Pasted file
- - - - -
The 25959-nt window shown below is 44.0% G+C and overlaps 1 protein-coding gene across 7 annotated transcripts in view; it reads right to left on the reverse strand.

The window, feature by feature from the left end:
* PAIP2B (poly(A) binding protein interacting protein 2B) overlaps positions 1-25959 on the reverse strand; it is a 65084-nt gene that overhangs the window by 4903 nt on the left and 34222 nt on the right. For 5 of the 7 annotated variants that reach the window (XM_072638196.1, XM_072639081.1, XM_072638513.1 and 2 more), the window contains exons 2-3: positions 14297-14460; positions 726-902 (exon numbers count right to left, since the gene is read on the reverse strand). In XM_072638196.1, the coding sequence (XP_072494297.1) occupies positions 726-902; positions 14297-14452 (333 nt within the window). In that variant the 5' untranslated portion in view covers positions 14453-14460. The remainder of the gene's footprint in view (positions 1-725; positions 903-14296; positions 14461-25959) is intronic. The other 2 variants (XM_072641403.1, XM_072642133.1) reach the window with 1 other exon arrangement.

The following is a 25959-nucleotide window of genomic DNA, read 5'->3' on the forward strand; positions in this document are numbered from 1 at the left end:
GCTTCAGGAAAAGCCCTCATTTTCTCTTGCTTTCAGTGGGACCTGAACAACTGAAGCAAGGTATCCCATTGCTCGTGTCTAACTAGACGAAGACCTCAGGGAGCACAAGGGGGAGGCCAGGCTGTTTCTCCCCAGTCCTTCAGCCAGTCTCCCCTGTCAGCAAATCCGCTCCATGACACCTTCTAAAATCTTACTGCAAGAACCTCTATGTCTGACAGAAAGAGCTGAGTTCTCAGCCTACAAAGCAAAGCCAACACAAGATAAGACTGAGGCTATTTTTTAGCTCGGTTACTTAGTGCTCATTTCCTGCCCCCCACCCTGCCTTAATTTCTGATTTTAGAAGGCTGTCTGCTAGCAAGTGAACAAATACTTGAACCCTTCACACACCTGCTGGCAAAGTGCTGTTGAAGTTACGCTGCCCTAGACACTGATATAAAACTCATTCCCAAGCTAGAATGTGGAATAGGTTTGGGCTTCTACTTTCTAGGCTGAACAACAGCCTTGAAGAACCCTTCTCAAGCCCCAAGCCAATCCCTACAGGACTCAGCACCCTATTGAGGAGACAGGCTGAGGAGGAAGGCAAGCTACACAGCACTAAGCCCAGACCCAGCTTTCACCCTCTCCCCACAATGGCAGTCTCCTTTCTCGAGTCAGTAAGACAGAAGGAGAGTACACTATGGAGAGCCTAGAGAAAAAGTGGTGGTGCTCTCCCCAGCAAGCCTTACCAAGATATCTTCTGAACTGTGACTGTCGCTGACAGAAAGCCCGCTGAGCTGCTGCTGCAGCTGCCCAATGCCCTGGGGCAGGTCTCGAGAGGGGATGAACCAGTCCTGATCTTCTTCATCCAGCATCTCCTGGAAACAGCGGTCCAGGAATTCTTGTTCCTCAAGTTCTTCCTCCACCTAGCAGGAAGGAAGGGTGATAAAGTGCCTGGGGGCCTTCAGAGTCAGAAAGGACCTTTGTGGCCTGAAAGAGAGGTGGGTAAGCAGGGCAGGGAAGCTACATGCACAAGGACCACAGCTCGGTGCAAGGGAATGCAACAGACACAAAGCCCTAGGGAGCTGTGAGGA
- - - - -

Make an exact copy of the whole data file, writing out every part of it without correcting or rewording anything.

The 25959-nt window shown below is 44.0% G+C and overlaps 1 protein-coding gene across 7 annotated transcripts in view; it reads right to left on the reverse strand.

The window, feature by feature from the left end:
* PAIP2B (poly(A) binding protein interacting protein 2B) overlaps positions 1-25959 on the reverse strand; it is a 65084-nt gene that overhangs the window by 4903 nt on the left and 34222 nt on the right. For 5 of the 7 annotated variants that reach the window (XM_072638196.1, XM_072639081.1, XM_072638513.1 and 2 more), the window contains exons 2-3: positions 14297-14460; positions 726-902 (exon numbers count right to left, since the gene is read on the reverse strand). In XM_072638196.1, the coding sequence (XP_072494297.1) occupies positions 726-902; positions 14297-14452 (333 nt within the window). In that variant the 5' untranslated portion in view covers positions 14453-14460. The remainder of the gene's footprint in view (positions 1-725; positions 903-14296; positions 14461-25959) is intronic. The other 2 variants (XM_072641403.1, XM_072642133.1) reach the window with 1 other exon arrangement.

The following is a 25959-nucleotide window of genomic DNA, read 5'->3' on the forward strand; positions in this document are numbered from 1 at the left end:
GCTTCAGGAAAAGCCCTCATTTTCTCTTGCTTTCAGTGGGACCTGAACAACTGAAGCAAGGTATCCCATTGCTCGTGTCTAACTAGACGAAGACCTCAGGGAGCACAAGGGGGAGGCCAGGCTGTTTCTCCCCAGTCCTTCAGCCAGTCTCCCCTGTCAGCAAATCCGCTCCATGACACCTTCTAAAATCTTACTGCAAGAACCTCTATGTCTGACAGAAAGAGCTGAGTTCTCAGCCTACAAAGCAAAGCCAACACAAGATAAGACTGAGGCTATTTTTTAGCTCGGTTACTTAGTGCTCATTTCCTGCCCCCCACCCTGCCTTAATTTCTGATTTTAGAAGGCTGTCTGCTAGCAAGTGAACAAATACTTGAACCCTTCACACACCTGCTGGCAAAGTGCTGTTGAAGTTACGCTGCCCTAGACACTGATATAAAACTCATTCCCAAGCTAGAATGTGGAATAGGTTTGGGCTTCTACTTTCTAGGCTGAACAACAGCCTTGAAGAACCCTTCTCAAGCCCCAAGCCAATCCCTACAGGACTCAGCACCCTATTGAGGAGACAGGCTGAGGAGGAAGGCAAGCTACACAGCACTAAGCCCAGACCCAGCTTTCACCCTCTCCCCACAATGGCAGTCTCCTTTCTCGAGTCAGTAAGACAGAAGGAGAGTACACTATGGAGAGCCTAGAGAAAAAGTGGTGGTGCTCTCCCCAGCAAGCCTTACCAAGATATCTTCTGAACTGTGACTGTCGCTGACAGAAAGCCCGCTGAGCTGCTGCTGCAGCTGCCCAATGCCCTGGGGCAGGTCTCGAGAGGGGATGAACCAGTCCTGATCTTCTTCATCCAGCATCTCCTGGAAACAGCGGTCCAGGAATTCTTGTTCCTCAAGTTCTTCCTCCACCTAGCAGGAAGGAAGGGTGATAAAGTGCCTGGGGGCCTTCAGAGTCAGAAAGGACCTTTGTGGCCTGAAAGAGAGGTGGGTAAGCAGGGCAGGGAAGCTACATGCACAAGGACCACAGCTCGGTGCAAGGGAATGCAACAGACACAAAGCCCTAGGGAGCTGTGAGGA